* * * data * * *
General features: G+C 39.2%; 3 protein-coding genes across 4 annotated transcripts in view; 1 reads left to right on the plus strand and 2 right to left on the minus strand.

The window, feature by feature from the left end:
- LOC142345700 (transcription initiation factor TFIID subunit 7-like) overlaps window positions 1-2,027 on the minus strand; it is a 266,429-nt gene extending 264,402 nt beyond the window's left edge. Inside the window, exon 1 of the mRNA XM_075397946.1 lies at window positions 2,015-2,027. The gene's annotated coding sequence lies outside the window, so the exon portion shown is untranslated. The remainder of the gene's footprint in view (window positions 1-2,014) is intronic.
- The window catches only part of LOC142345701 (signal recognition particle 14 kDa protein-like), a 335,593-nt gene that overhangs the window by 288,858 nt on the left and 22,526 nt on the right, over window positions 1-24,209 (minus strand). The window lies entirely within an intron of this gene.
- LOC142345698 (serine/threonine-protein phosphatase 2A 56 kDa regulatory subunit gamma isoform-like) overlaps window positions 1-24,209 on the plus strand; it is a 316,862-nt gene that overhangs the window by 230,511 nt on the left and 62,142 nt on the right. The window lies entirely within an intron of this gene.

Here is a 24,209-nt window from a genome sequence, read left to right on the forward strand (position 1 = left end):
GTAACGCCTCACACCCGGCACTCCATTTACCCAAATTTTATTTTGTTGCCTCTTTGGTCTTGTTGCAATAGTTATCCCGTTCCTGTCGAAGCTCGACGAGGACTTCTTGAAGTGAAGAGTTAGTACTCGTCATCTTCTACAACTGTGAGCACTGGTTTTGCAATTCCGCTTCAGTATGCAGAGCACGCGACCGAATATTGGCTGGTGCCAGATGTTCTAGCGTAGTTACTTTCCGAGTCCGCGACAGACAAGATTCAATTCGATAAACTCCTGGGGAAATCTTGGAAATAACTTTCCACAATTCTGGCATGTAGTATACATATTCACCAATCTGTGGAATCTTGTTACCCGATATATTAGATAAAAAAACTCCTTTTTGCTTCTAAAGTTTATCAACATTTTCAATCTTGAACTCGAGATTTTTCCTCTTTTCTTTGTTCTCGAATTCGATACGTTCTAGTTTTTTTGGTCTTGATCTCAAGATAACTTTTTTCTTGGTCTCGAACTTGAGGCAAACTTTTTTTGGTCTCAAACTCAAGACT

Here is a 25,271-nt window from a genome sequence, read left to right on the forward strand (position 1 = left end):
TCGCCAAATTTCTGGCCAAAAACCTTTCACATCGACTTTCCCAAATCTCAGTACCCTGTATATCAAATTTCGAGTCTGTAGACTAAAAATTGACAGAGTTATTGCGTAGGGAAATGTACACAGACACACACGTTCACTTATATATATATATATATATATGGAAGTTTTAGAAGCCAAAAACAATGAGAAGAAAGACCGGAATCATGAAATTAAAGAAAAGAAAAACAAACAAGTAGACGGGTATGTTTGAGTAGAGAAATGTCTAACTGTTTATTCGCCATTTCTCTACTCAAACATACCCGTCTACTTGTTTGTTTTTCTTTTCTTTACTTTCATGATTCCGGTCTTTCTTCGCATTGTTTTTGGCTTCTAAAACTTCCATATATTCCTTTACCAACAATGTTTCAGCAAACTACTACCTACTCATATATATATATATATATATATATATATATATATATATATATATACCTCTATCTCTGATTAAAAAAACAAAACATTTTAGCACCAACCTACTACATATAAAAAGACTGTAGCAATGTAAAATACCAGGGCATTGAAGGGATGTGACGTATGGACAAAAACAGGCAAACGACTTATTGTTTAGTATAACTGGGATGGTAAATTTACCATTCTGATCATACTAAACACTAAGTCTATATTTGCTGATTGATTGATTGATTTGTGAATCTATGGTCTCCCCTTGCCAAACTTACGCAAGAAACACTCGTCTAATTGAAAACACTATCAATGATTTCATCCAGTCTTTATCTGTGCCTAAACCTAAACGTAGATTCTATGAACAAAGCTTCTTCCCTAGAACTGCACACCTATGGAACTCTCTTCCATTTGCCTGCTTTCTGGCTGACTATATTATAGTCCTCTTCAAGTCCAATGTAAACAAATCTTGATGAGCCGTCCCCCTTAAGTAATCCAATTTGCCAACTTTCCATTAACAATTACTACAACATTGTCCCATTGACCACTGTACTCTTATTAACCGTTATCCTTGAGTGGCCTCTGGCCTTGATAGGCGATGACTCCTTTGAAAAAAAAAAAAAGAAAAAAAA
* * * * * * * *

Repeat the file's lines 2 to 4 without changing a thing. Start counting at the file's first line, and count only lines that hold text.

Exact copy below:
The window, feature by feature from the left end:
- LOC142345700 (transcription initiation factor TFIID subunit 7-like) overlaps window positions 1-2,027 on the minus strand; it is a 266,429-nt gene extending 264,402 nt beyond the window's left edge. Inside the window, exon 1 of the mRNA XM_075397946.1 lies at window positions 2,015-2,027. The gene's annotated coding sequence lies outside the window, so the exon portion shown is untranslated. The remainder of the gene's footprint in view (window positions 1-2,014) is intronic.
- The window catches only part of LOC142345701 (signal recognition particle 14 kDa protein-like), a 335,593-nt gene that overhangs the window by 288,858 nt on the left and 22,526 nt on the right, over window positions 1-24,209 (minus strand). The window lies entirely within an intron of this gene.